Posts tagged: Deborah Silver
Idaho state Treasurer Ron Crane’s Democratic challenger, Twin Falls CPA Deborah Silver, went on the attack in a televised debate between the two on Thursday night, charging that Crane should be fired as state treasurer for a fund transfer that auditors say cost state taxpayers at least $10 million. “In the business world, we know how this would end – the treasurer would be fired,” Silver declared. “The only way to fire this treasurer is with your vote. I am running to give Idaho taxpayers a choice for honest stewardship of their tax dollars.”
Crane protested that his office “vociferously disagreed with the findings of the legislative auditors,” and defended his actions in the transfer, which occurred after he said mortgage-backed securities the state had purchased in 2005, 2006 and 2007 were showing $70 million in losses as the housing market collapsed.
“I held those securities and rode out the storm, letting them come back in value toward par,” Crane said. “Last year, 2013, I had enough interest earnings and portfolio gains to wash out five of the seven securities and still show a profit of $122,000 for the general fund and $2 million for all the rest of the portfolios that I manage. I still have two of those securities in my portfolio. A year ago at this time, they were about $17.5 million underwater. Today, as of Friday, they are $9.6 million underwater. So they’re coming back, they’re moving in the right direction.”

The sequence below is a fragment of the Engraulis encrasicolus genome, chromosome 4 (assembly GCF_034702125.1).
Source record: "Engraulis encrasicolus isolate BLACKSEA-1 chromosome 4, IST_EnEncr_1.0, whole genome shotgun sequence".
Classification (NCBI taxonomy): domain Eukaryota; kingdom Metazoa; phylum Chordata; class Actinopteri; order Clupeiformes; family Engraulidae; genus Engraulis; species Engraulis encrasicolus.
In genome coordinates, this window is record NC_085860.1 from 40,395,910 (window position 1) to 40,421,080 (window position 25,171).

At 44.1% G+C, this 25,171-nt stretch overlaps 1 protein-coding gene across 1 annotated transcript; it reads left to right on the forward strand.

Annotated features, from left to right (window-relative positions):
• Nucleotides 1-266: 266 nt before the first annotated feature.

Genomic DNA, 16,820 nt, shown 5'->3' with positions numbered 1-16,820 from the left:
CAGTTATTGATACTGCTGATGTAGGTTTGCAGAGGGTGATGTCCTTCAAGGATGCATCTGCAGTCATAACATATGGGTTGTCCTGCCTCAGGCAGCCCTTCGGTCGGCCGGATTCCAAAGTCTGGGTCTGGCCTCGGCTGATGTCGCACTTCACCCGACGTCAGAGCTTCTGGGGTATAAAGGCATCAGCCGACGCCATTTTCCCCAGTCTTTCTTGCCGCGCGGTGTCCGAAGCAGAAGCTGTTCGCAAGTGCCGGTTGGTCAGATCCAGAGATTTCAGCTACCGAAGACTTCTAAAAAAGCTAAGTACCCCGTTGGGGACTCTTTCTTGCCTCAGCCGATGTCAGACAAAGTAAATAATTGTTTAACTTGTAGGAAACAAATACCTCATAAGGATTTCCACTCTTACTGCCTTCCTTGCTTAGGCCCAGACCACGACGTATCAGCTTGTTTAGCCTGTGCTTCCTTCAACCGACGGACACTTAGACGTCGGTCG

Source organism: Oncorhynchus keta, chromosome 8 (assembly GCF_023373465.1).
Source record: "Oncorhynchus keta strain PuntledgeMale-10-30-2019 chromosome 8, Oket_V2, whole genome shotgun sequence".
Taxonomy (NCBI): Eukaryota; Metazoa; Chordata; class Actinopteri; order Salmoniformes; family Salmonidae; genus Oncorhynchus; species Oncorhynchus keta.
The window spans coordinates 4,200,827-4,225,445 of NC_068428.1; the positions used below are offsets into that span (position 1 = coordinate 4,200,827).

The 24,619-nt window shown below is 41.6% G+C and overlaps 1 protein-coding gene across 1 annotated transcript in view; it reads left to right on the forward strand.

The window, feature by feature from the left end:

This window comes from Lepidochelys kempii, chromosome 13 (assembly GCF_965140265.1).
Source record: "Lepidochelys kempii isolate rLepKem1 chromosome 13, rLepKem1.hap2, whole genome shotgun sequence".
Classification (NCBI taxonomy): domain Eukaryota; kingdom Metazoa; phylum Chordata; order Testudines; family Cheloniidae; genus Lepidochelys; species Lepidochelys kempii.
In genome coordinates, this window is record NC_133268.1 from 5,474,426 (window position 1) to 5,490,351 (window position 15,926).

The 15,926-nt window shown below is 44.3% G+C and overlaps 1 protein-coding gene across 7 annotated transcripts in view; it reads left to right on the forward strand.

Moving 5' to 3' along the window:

Crane charged that legislative auditors wanted him to sell the securities at the time and realize the full $70 million in losses. But a critical state audit report didn’t suggest that; instead, it faulted him for transferring the securities from a local government investment pool to the investment fund for state money, shifting the losses to state taxpayers rather than local governments. You can read my full story here at spokesman.com.
Tonight on Idaho Public Television, state Treasurer Ron Crane and Democratic challenger Deborah Silver will debate at 8:30 as part of the “Idaho Debates,” co-sponsored by the Idaho Press Club and the League of Women Voters of Idaho. After tonight’s debate, the series continues with the candidates for state superintendent of schools on Oct. 21 at 7 p.m., lieutenant governor Oct. 30 at 8:30 p.m., and candidates for governor facing off Oct. 30 at 7 p.m.
The canceled debate in the Idaho state treasurer's race, originally set for tonight as part of the “Idaho Debates” on Idaho Public Television, has been rescheduled for next Thursday at 8:30 p.m. State Treasurer Ron Crane asked for the change, saying he'd lost his voice and couldn't debate tonight. Democratic challenger Deborah Silver reacted with suspicion, saying the cancellation came as Crane was resisting her public records requests for various information from his office, including communications with the state Attorney General. However, she agreed to the new date next week.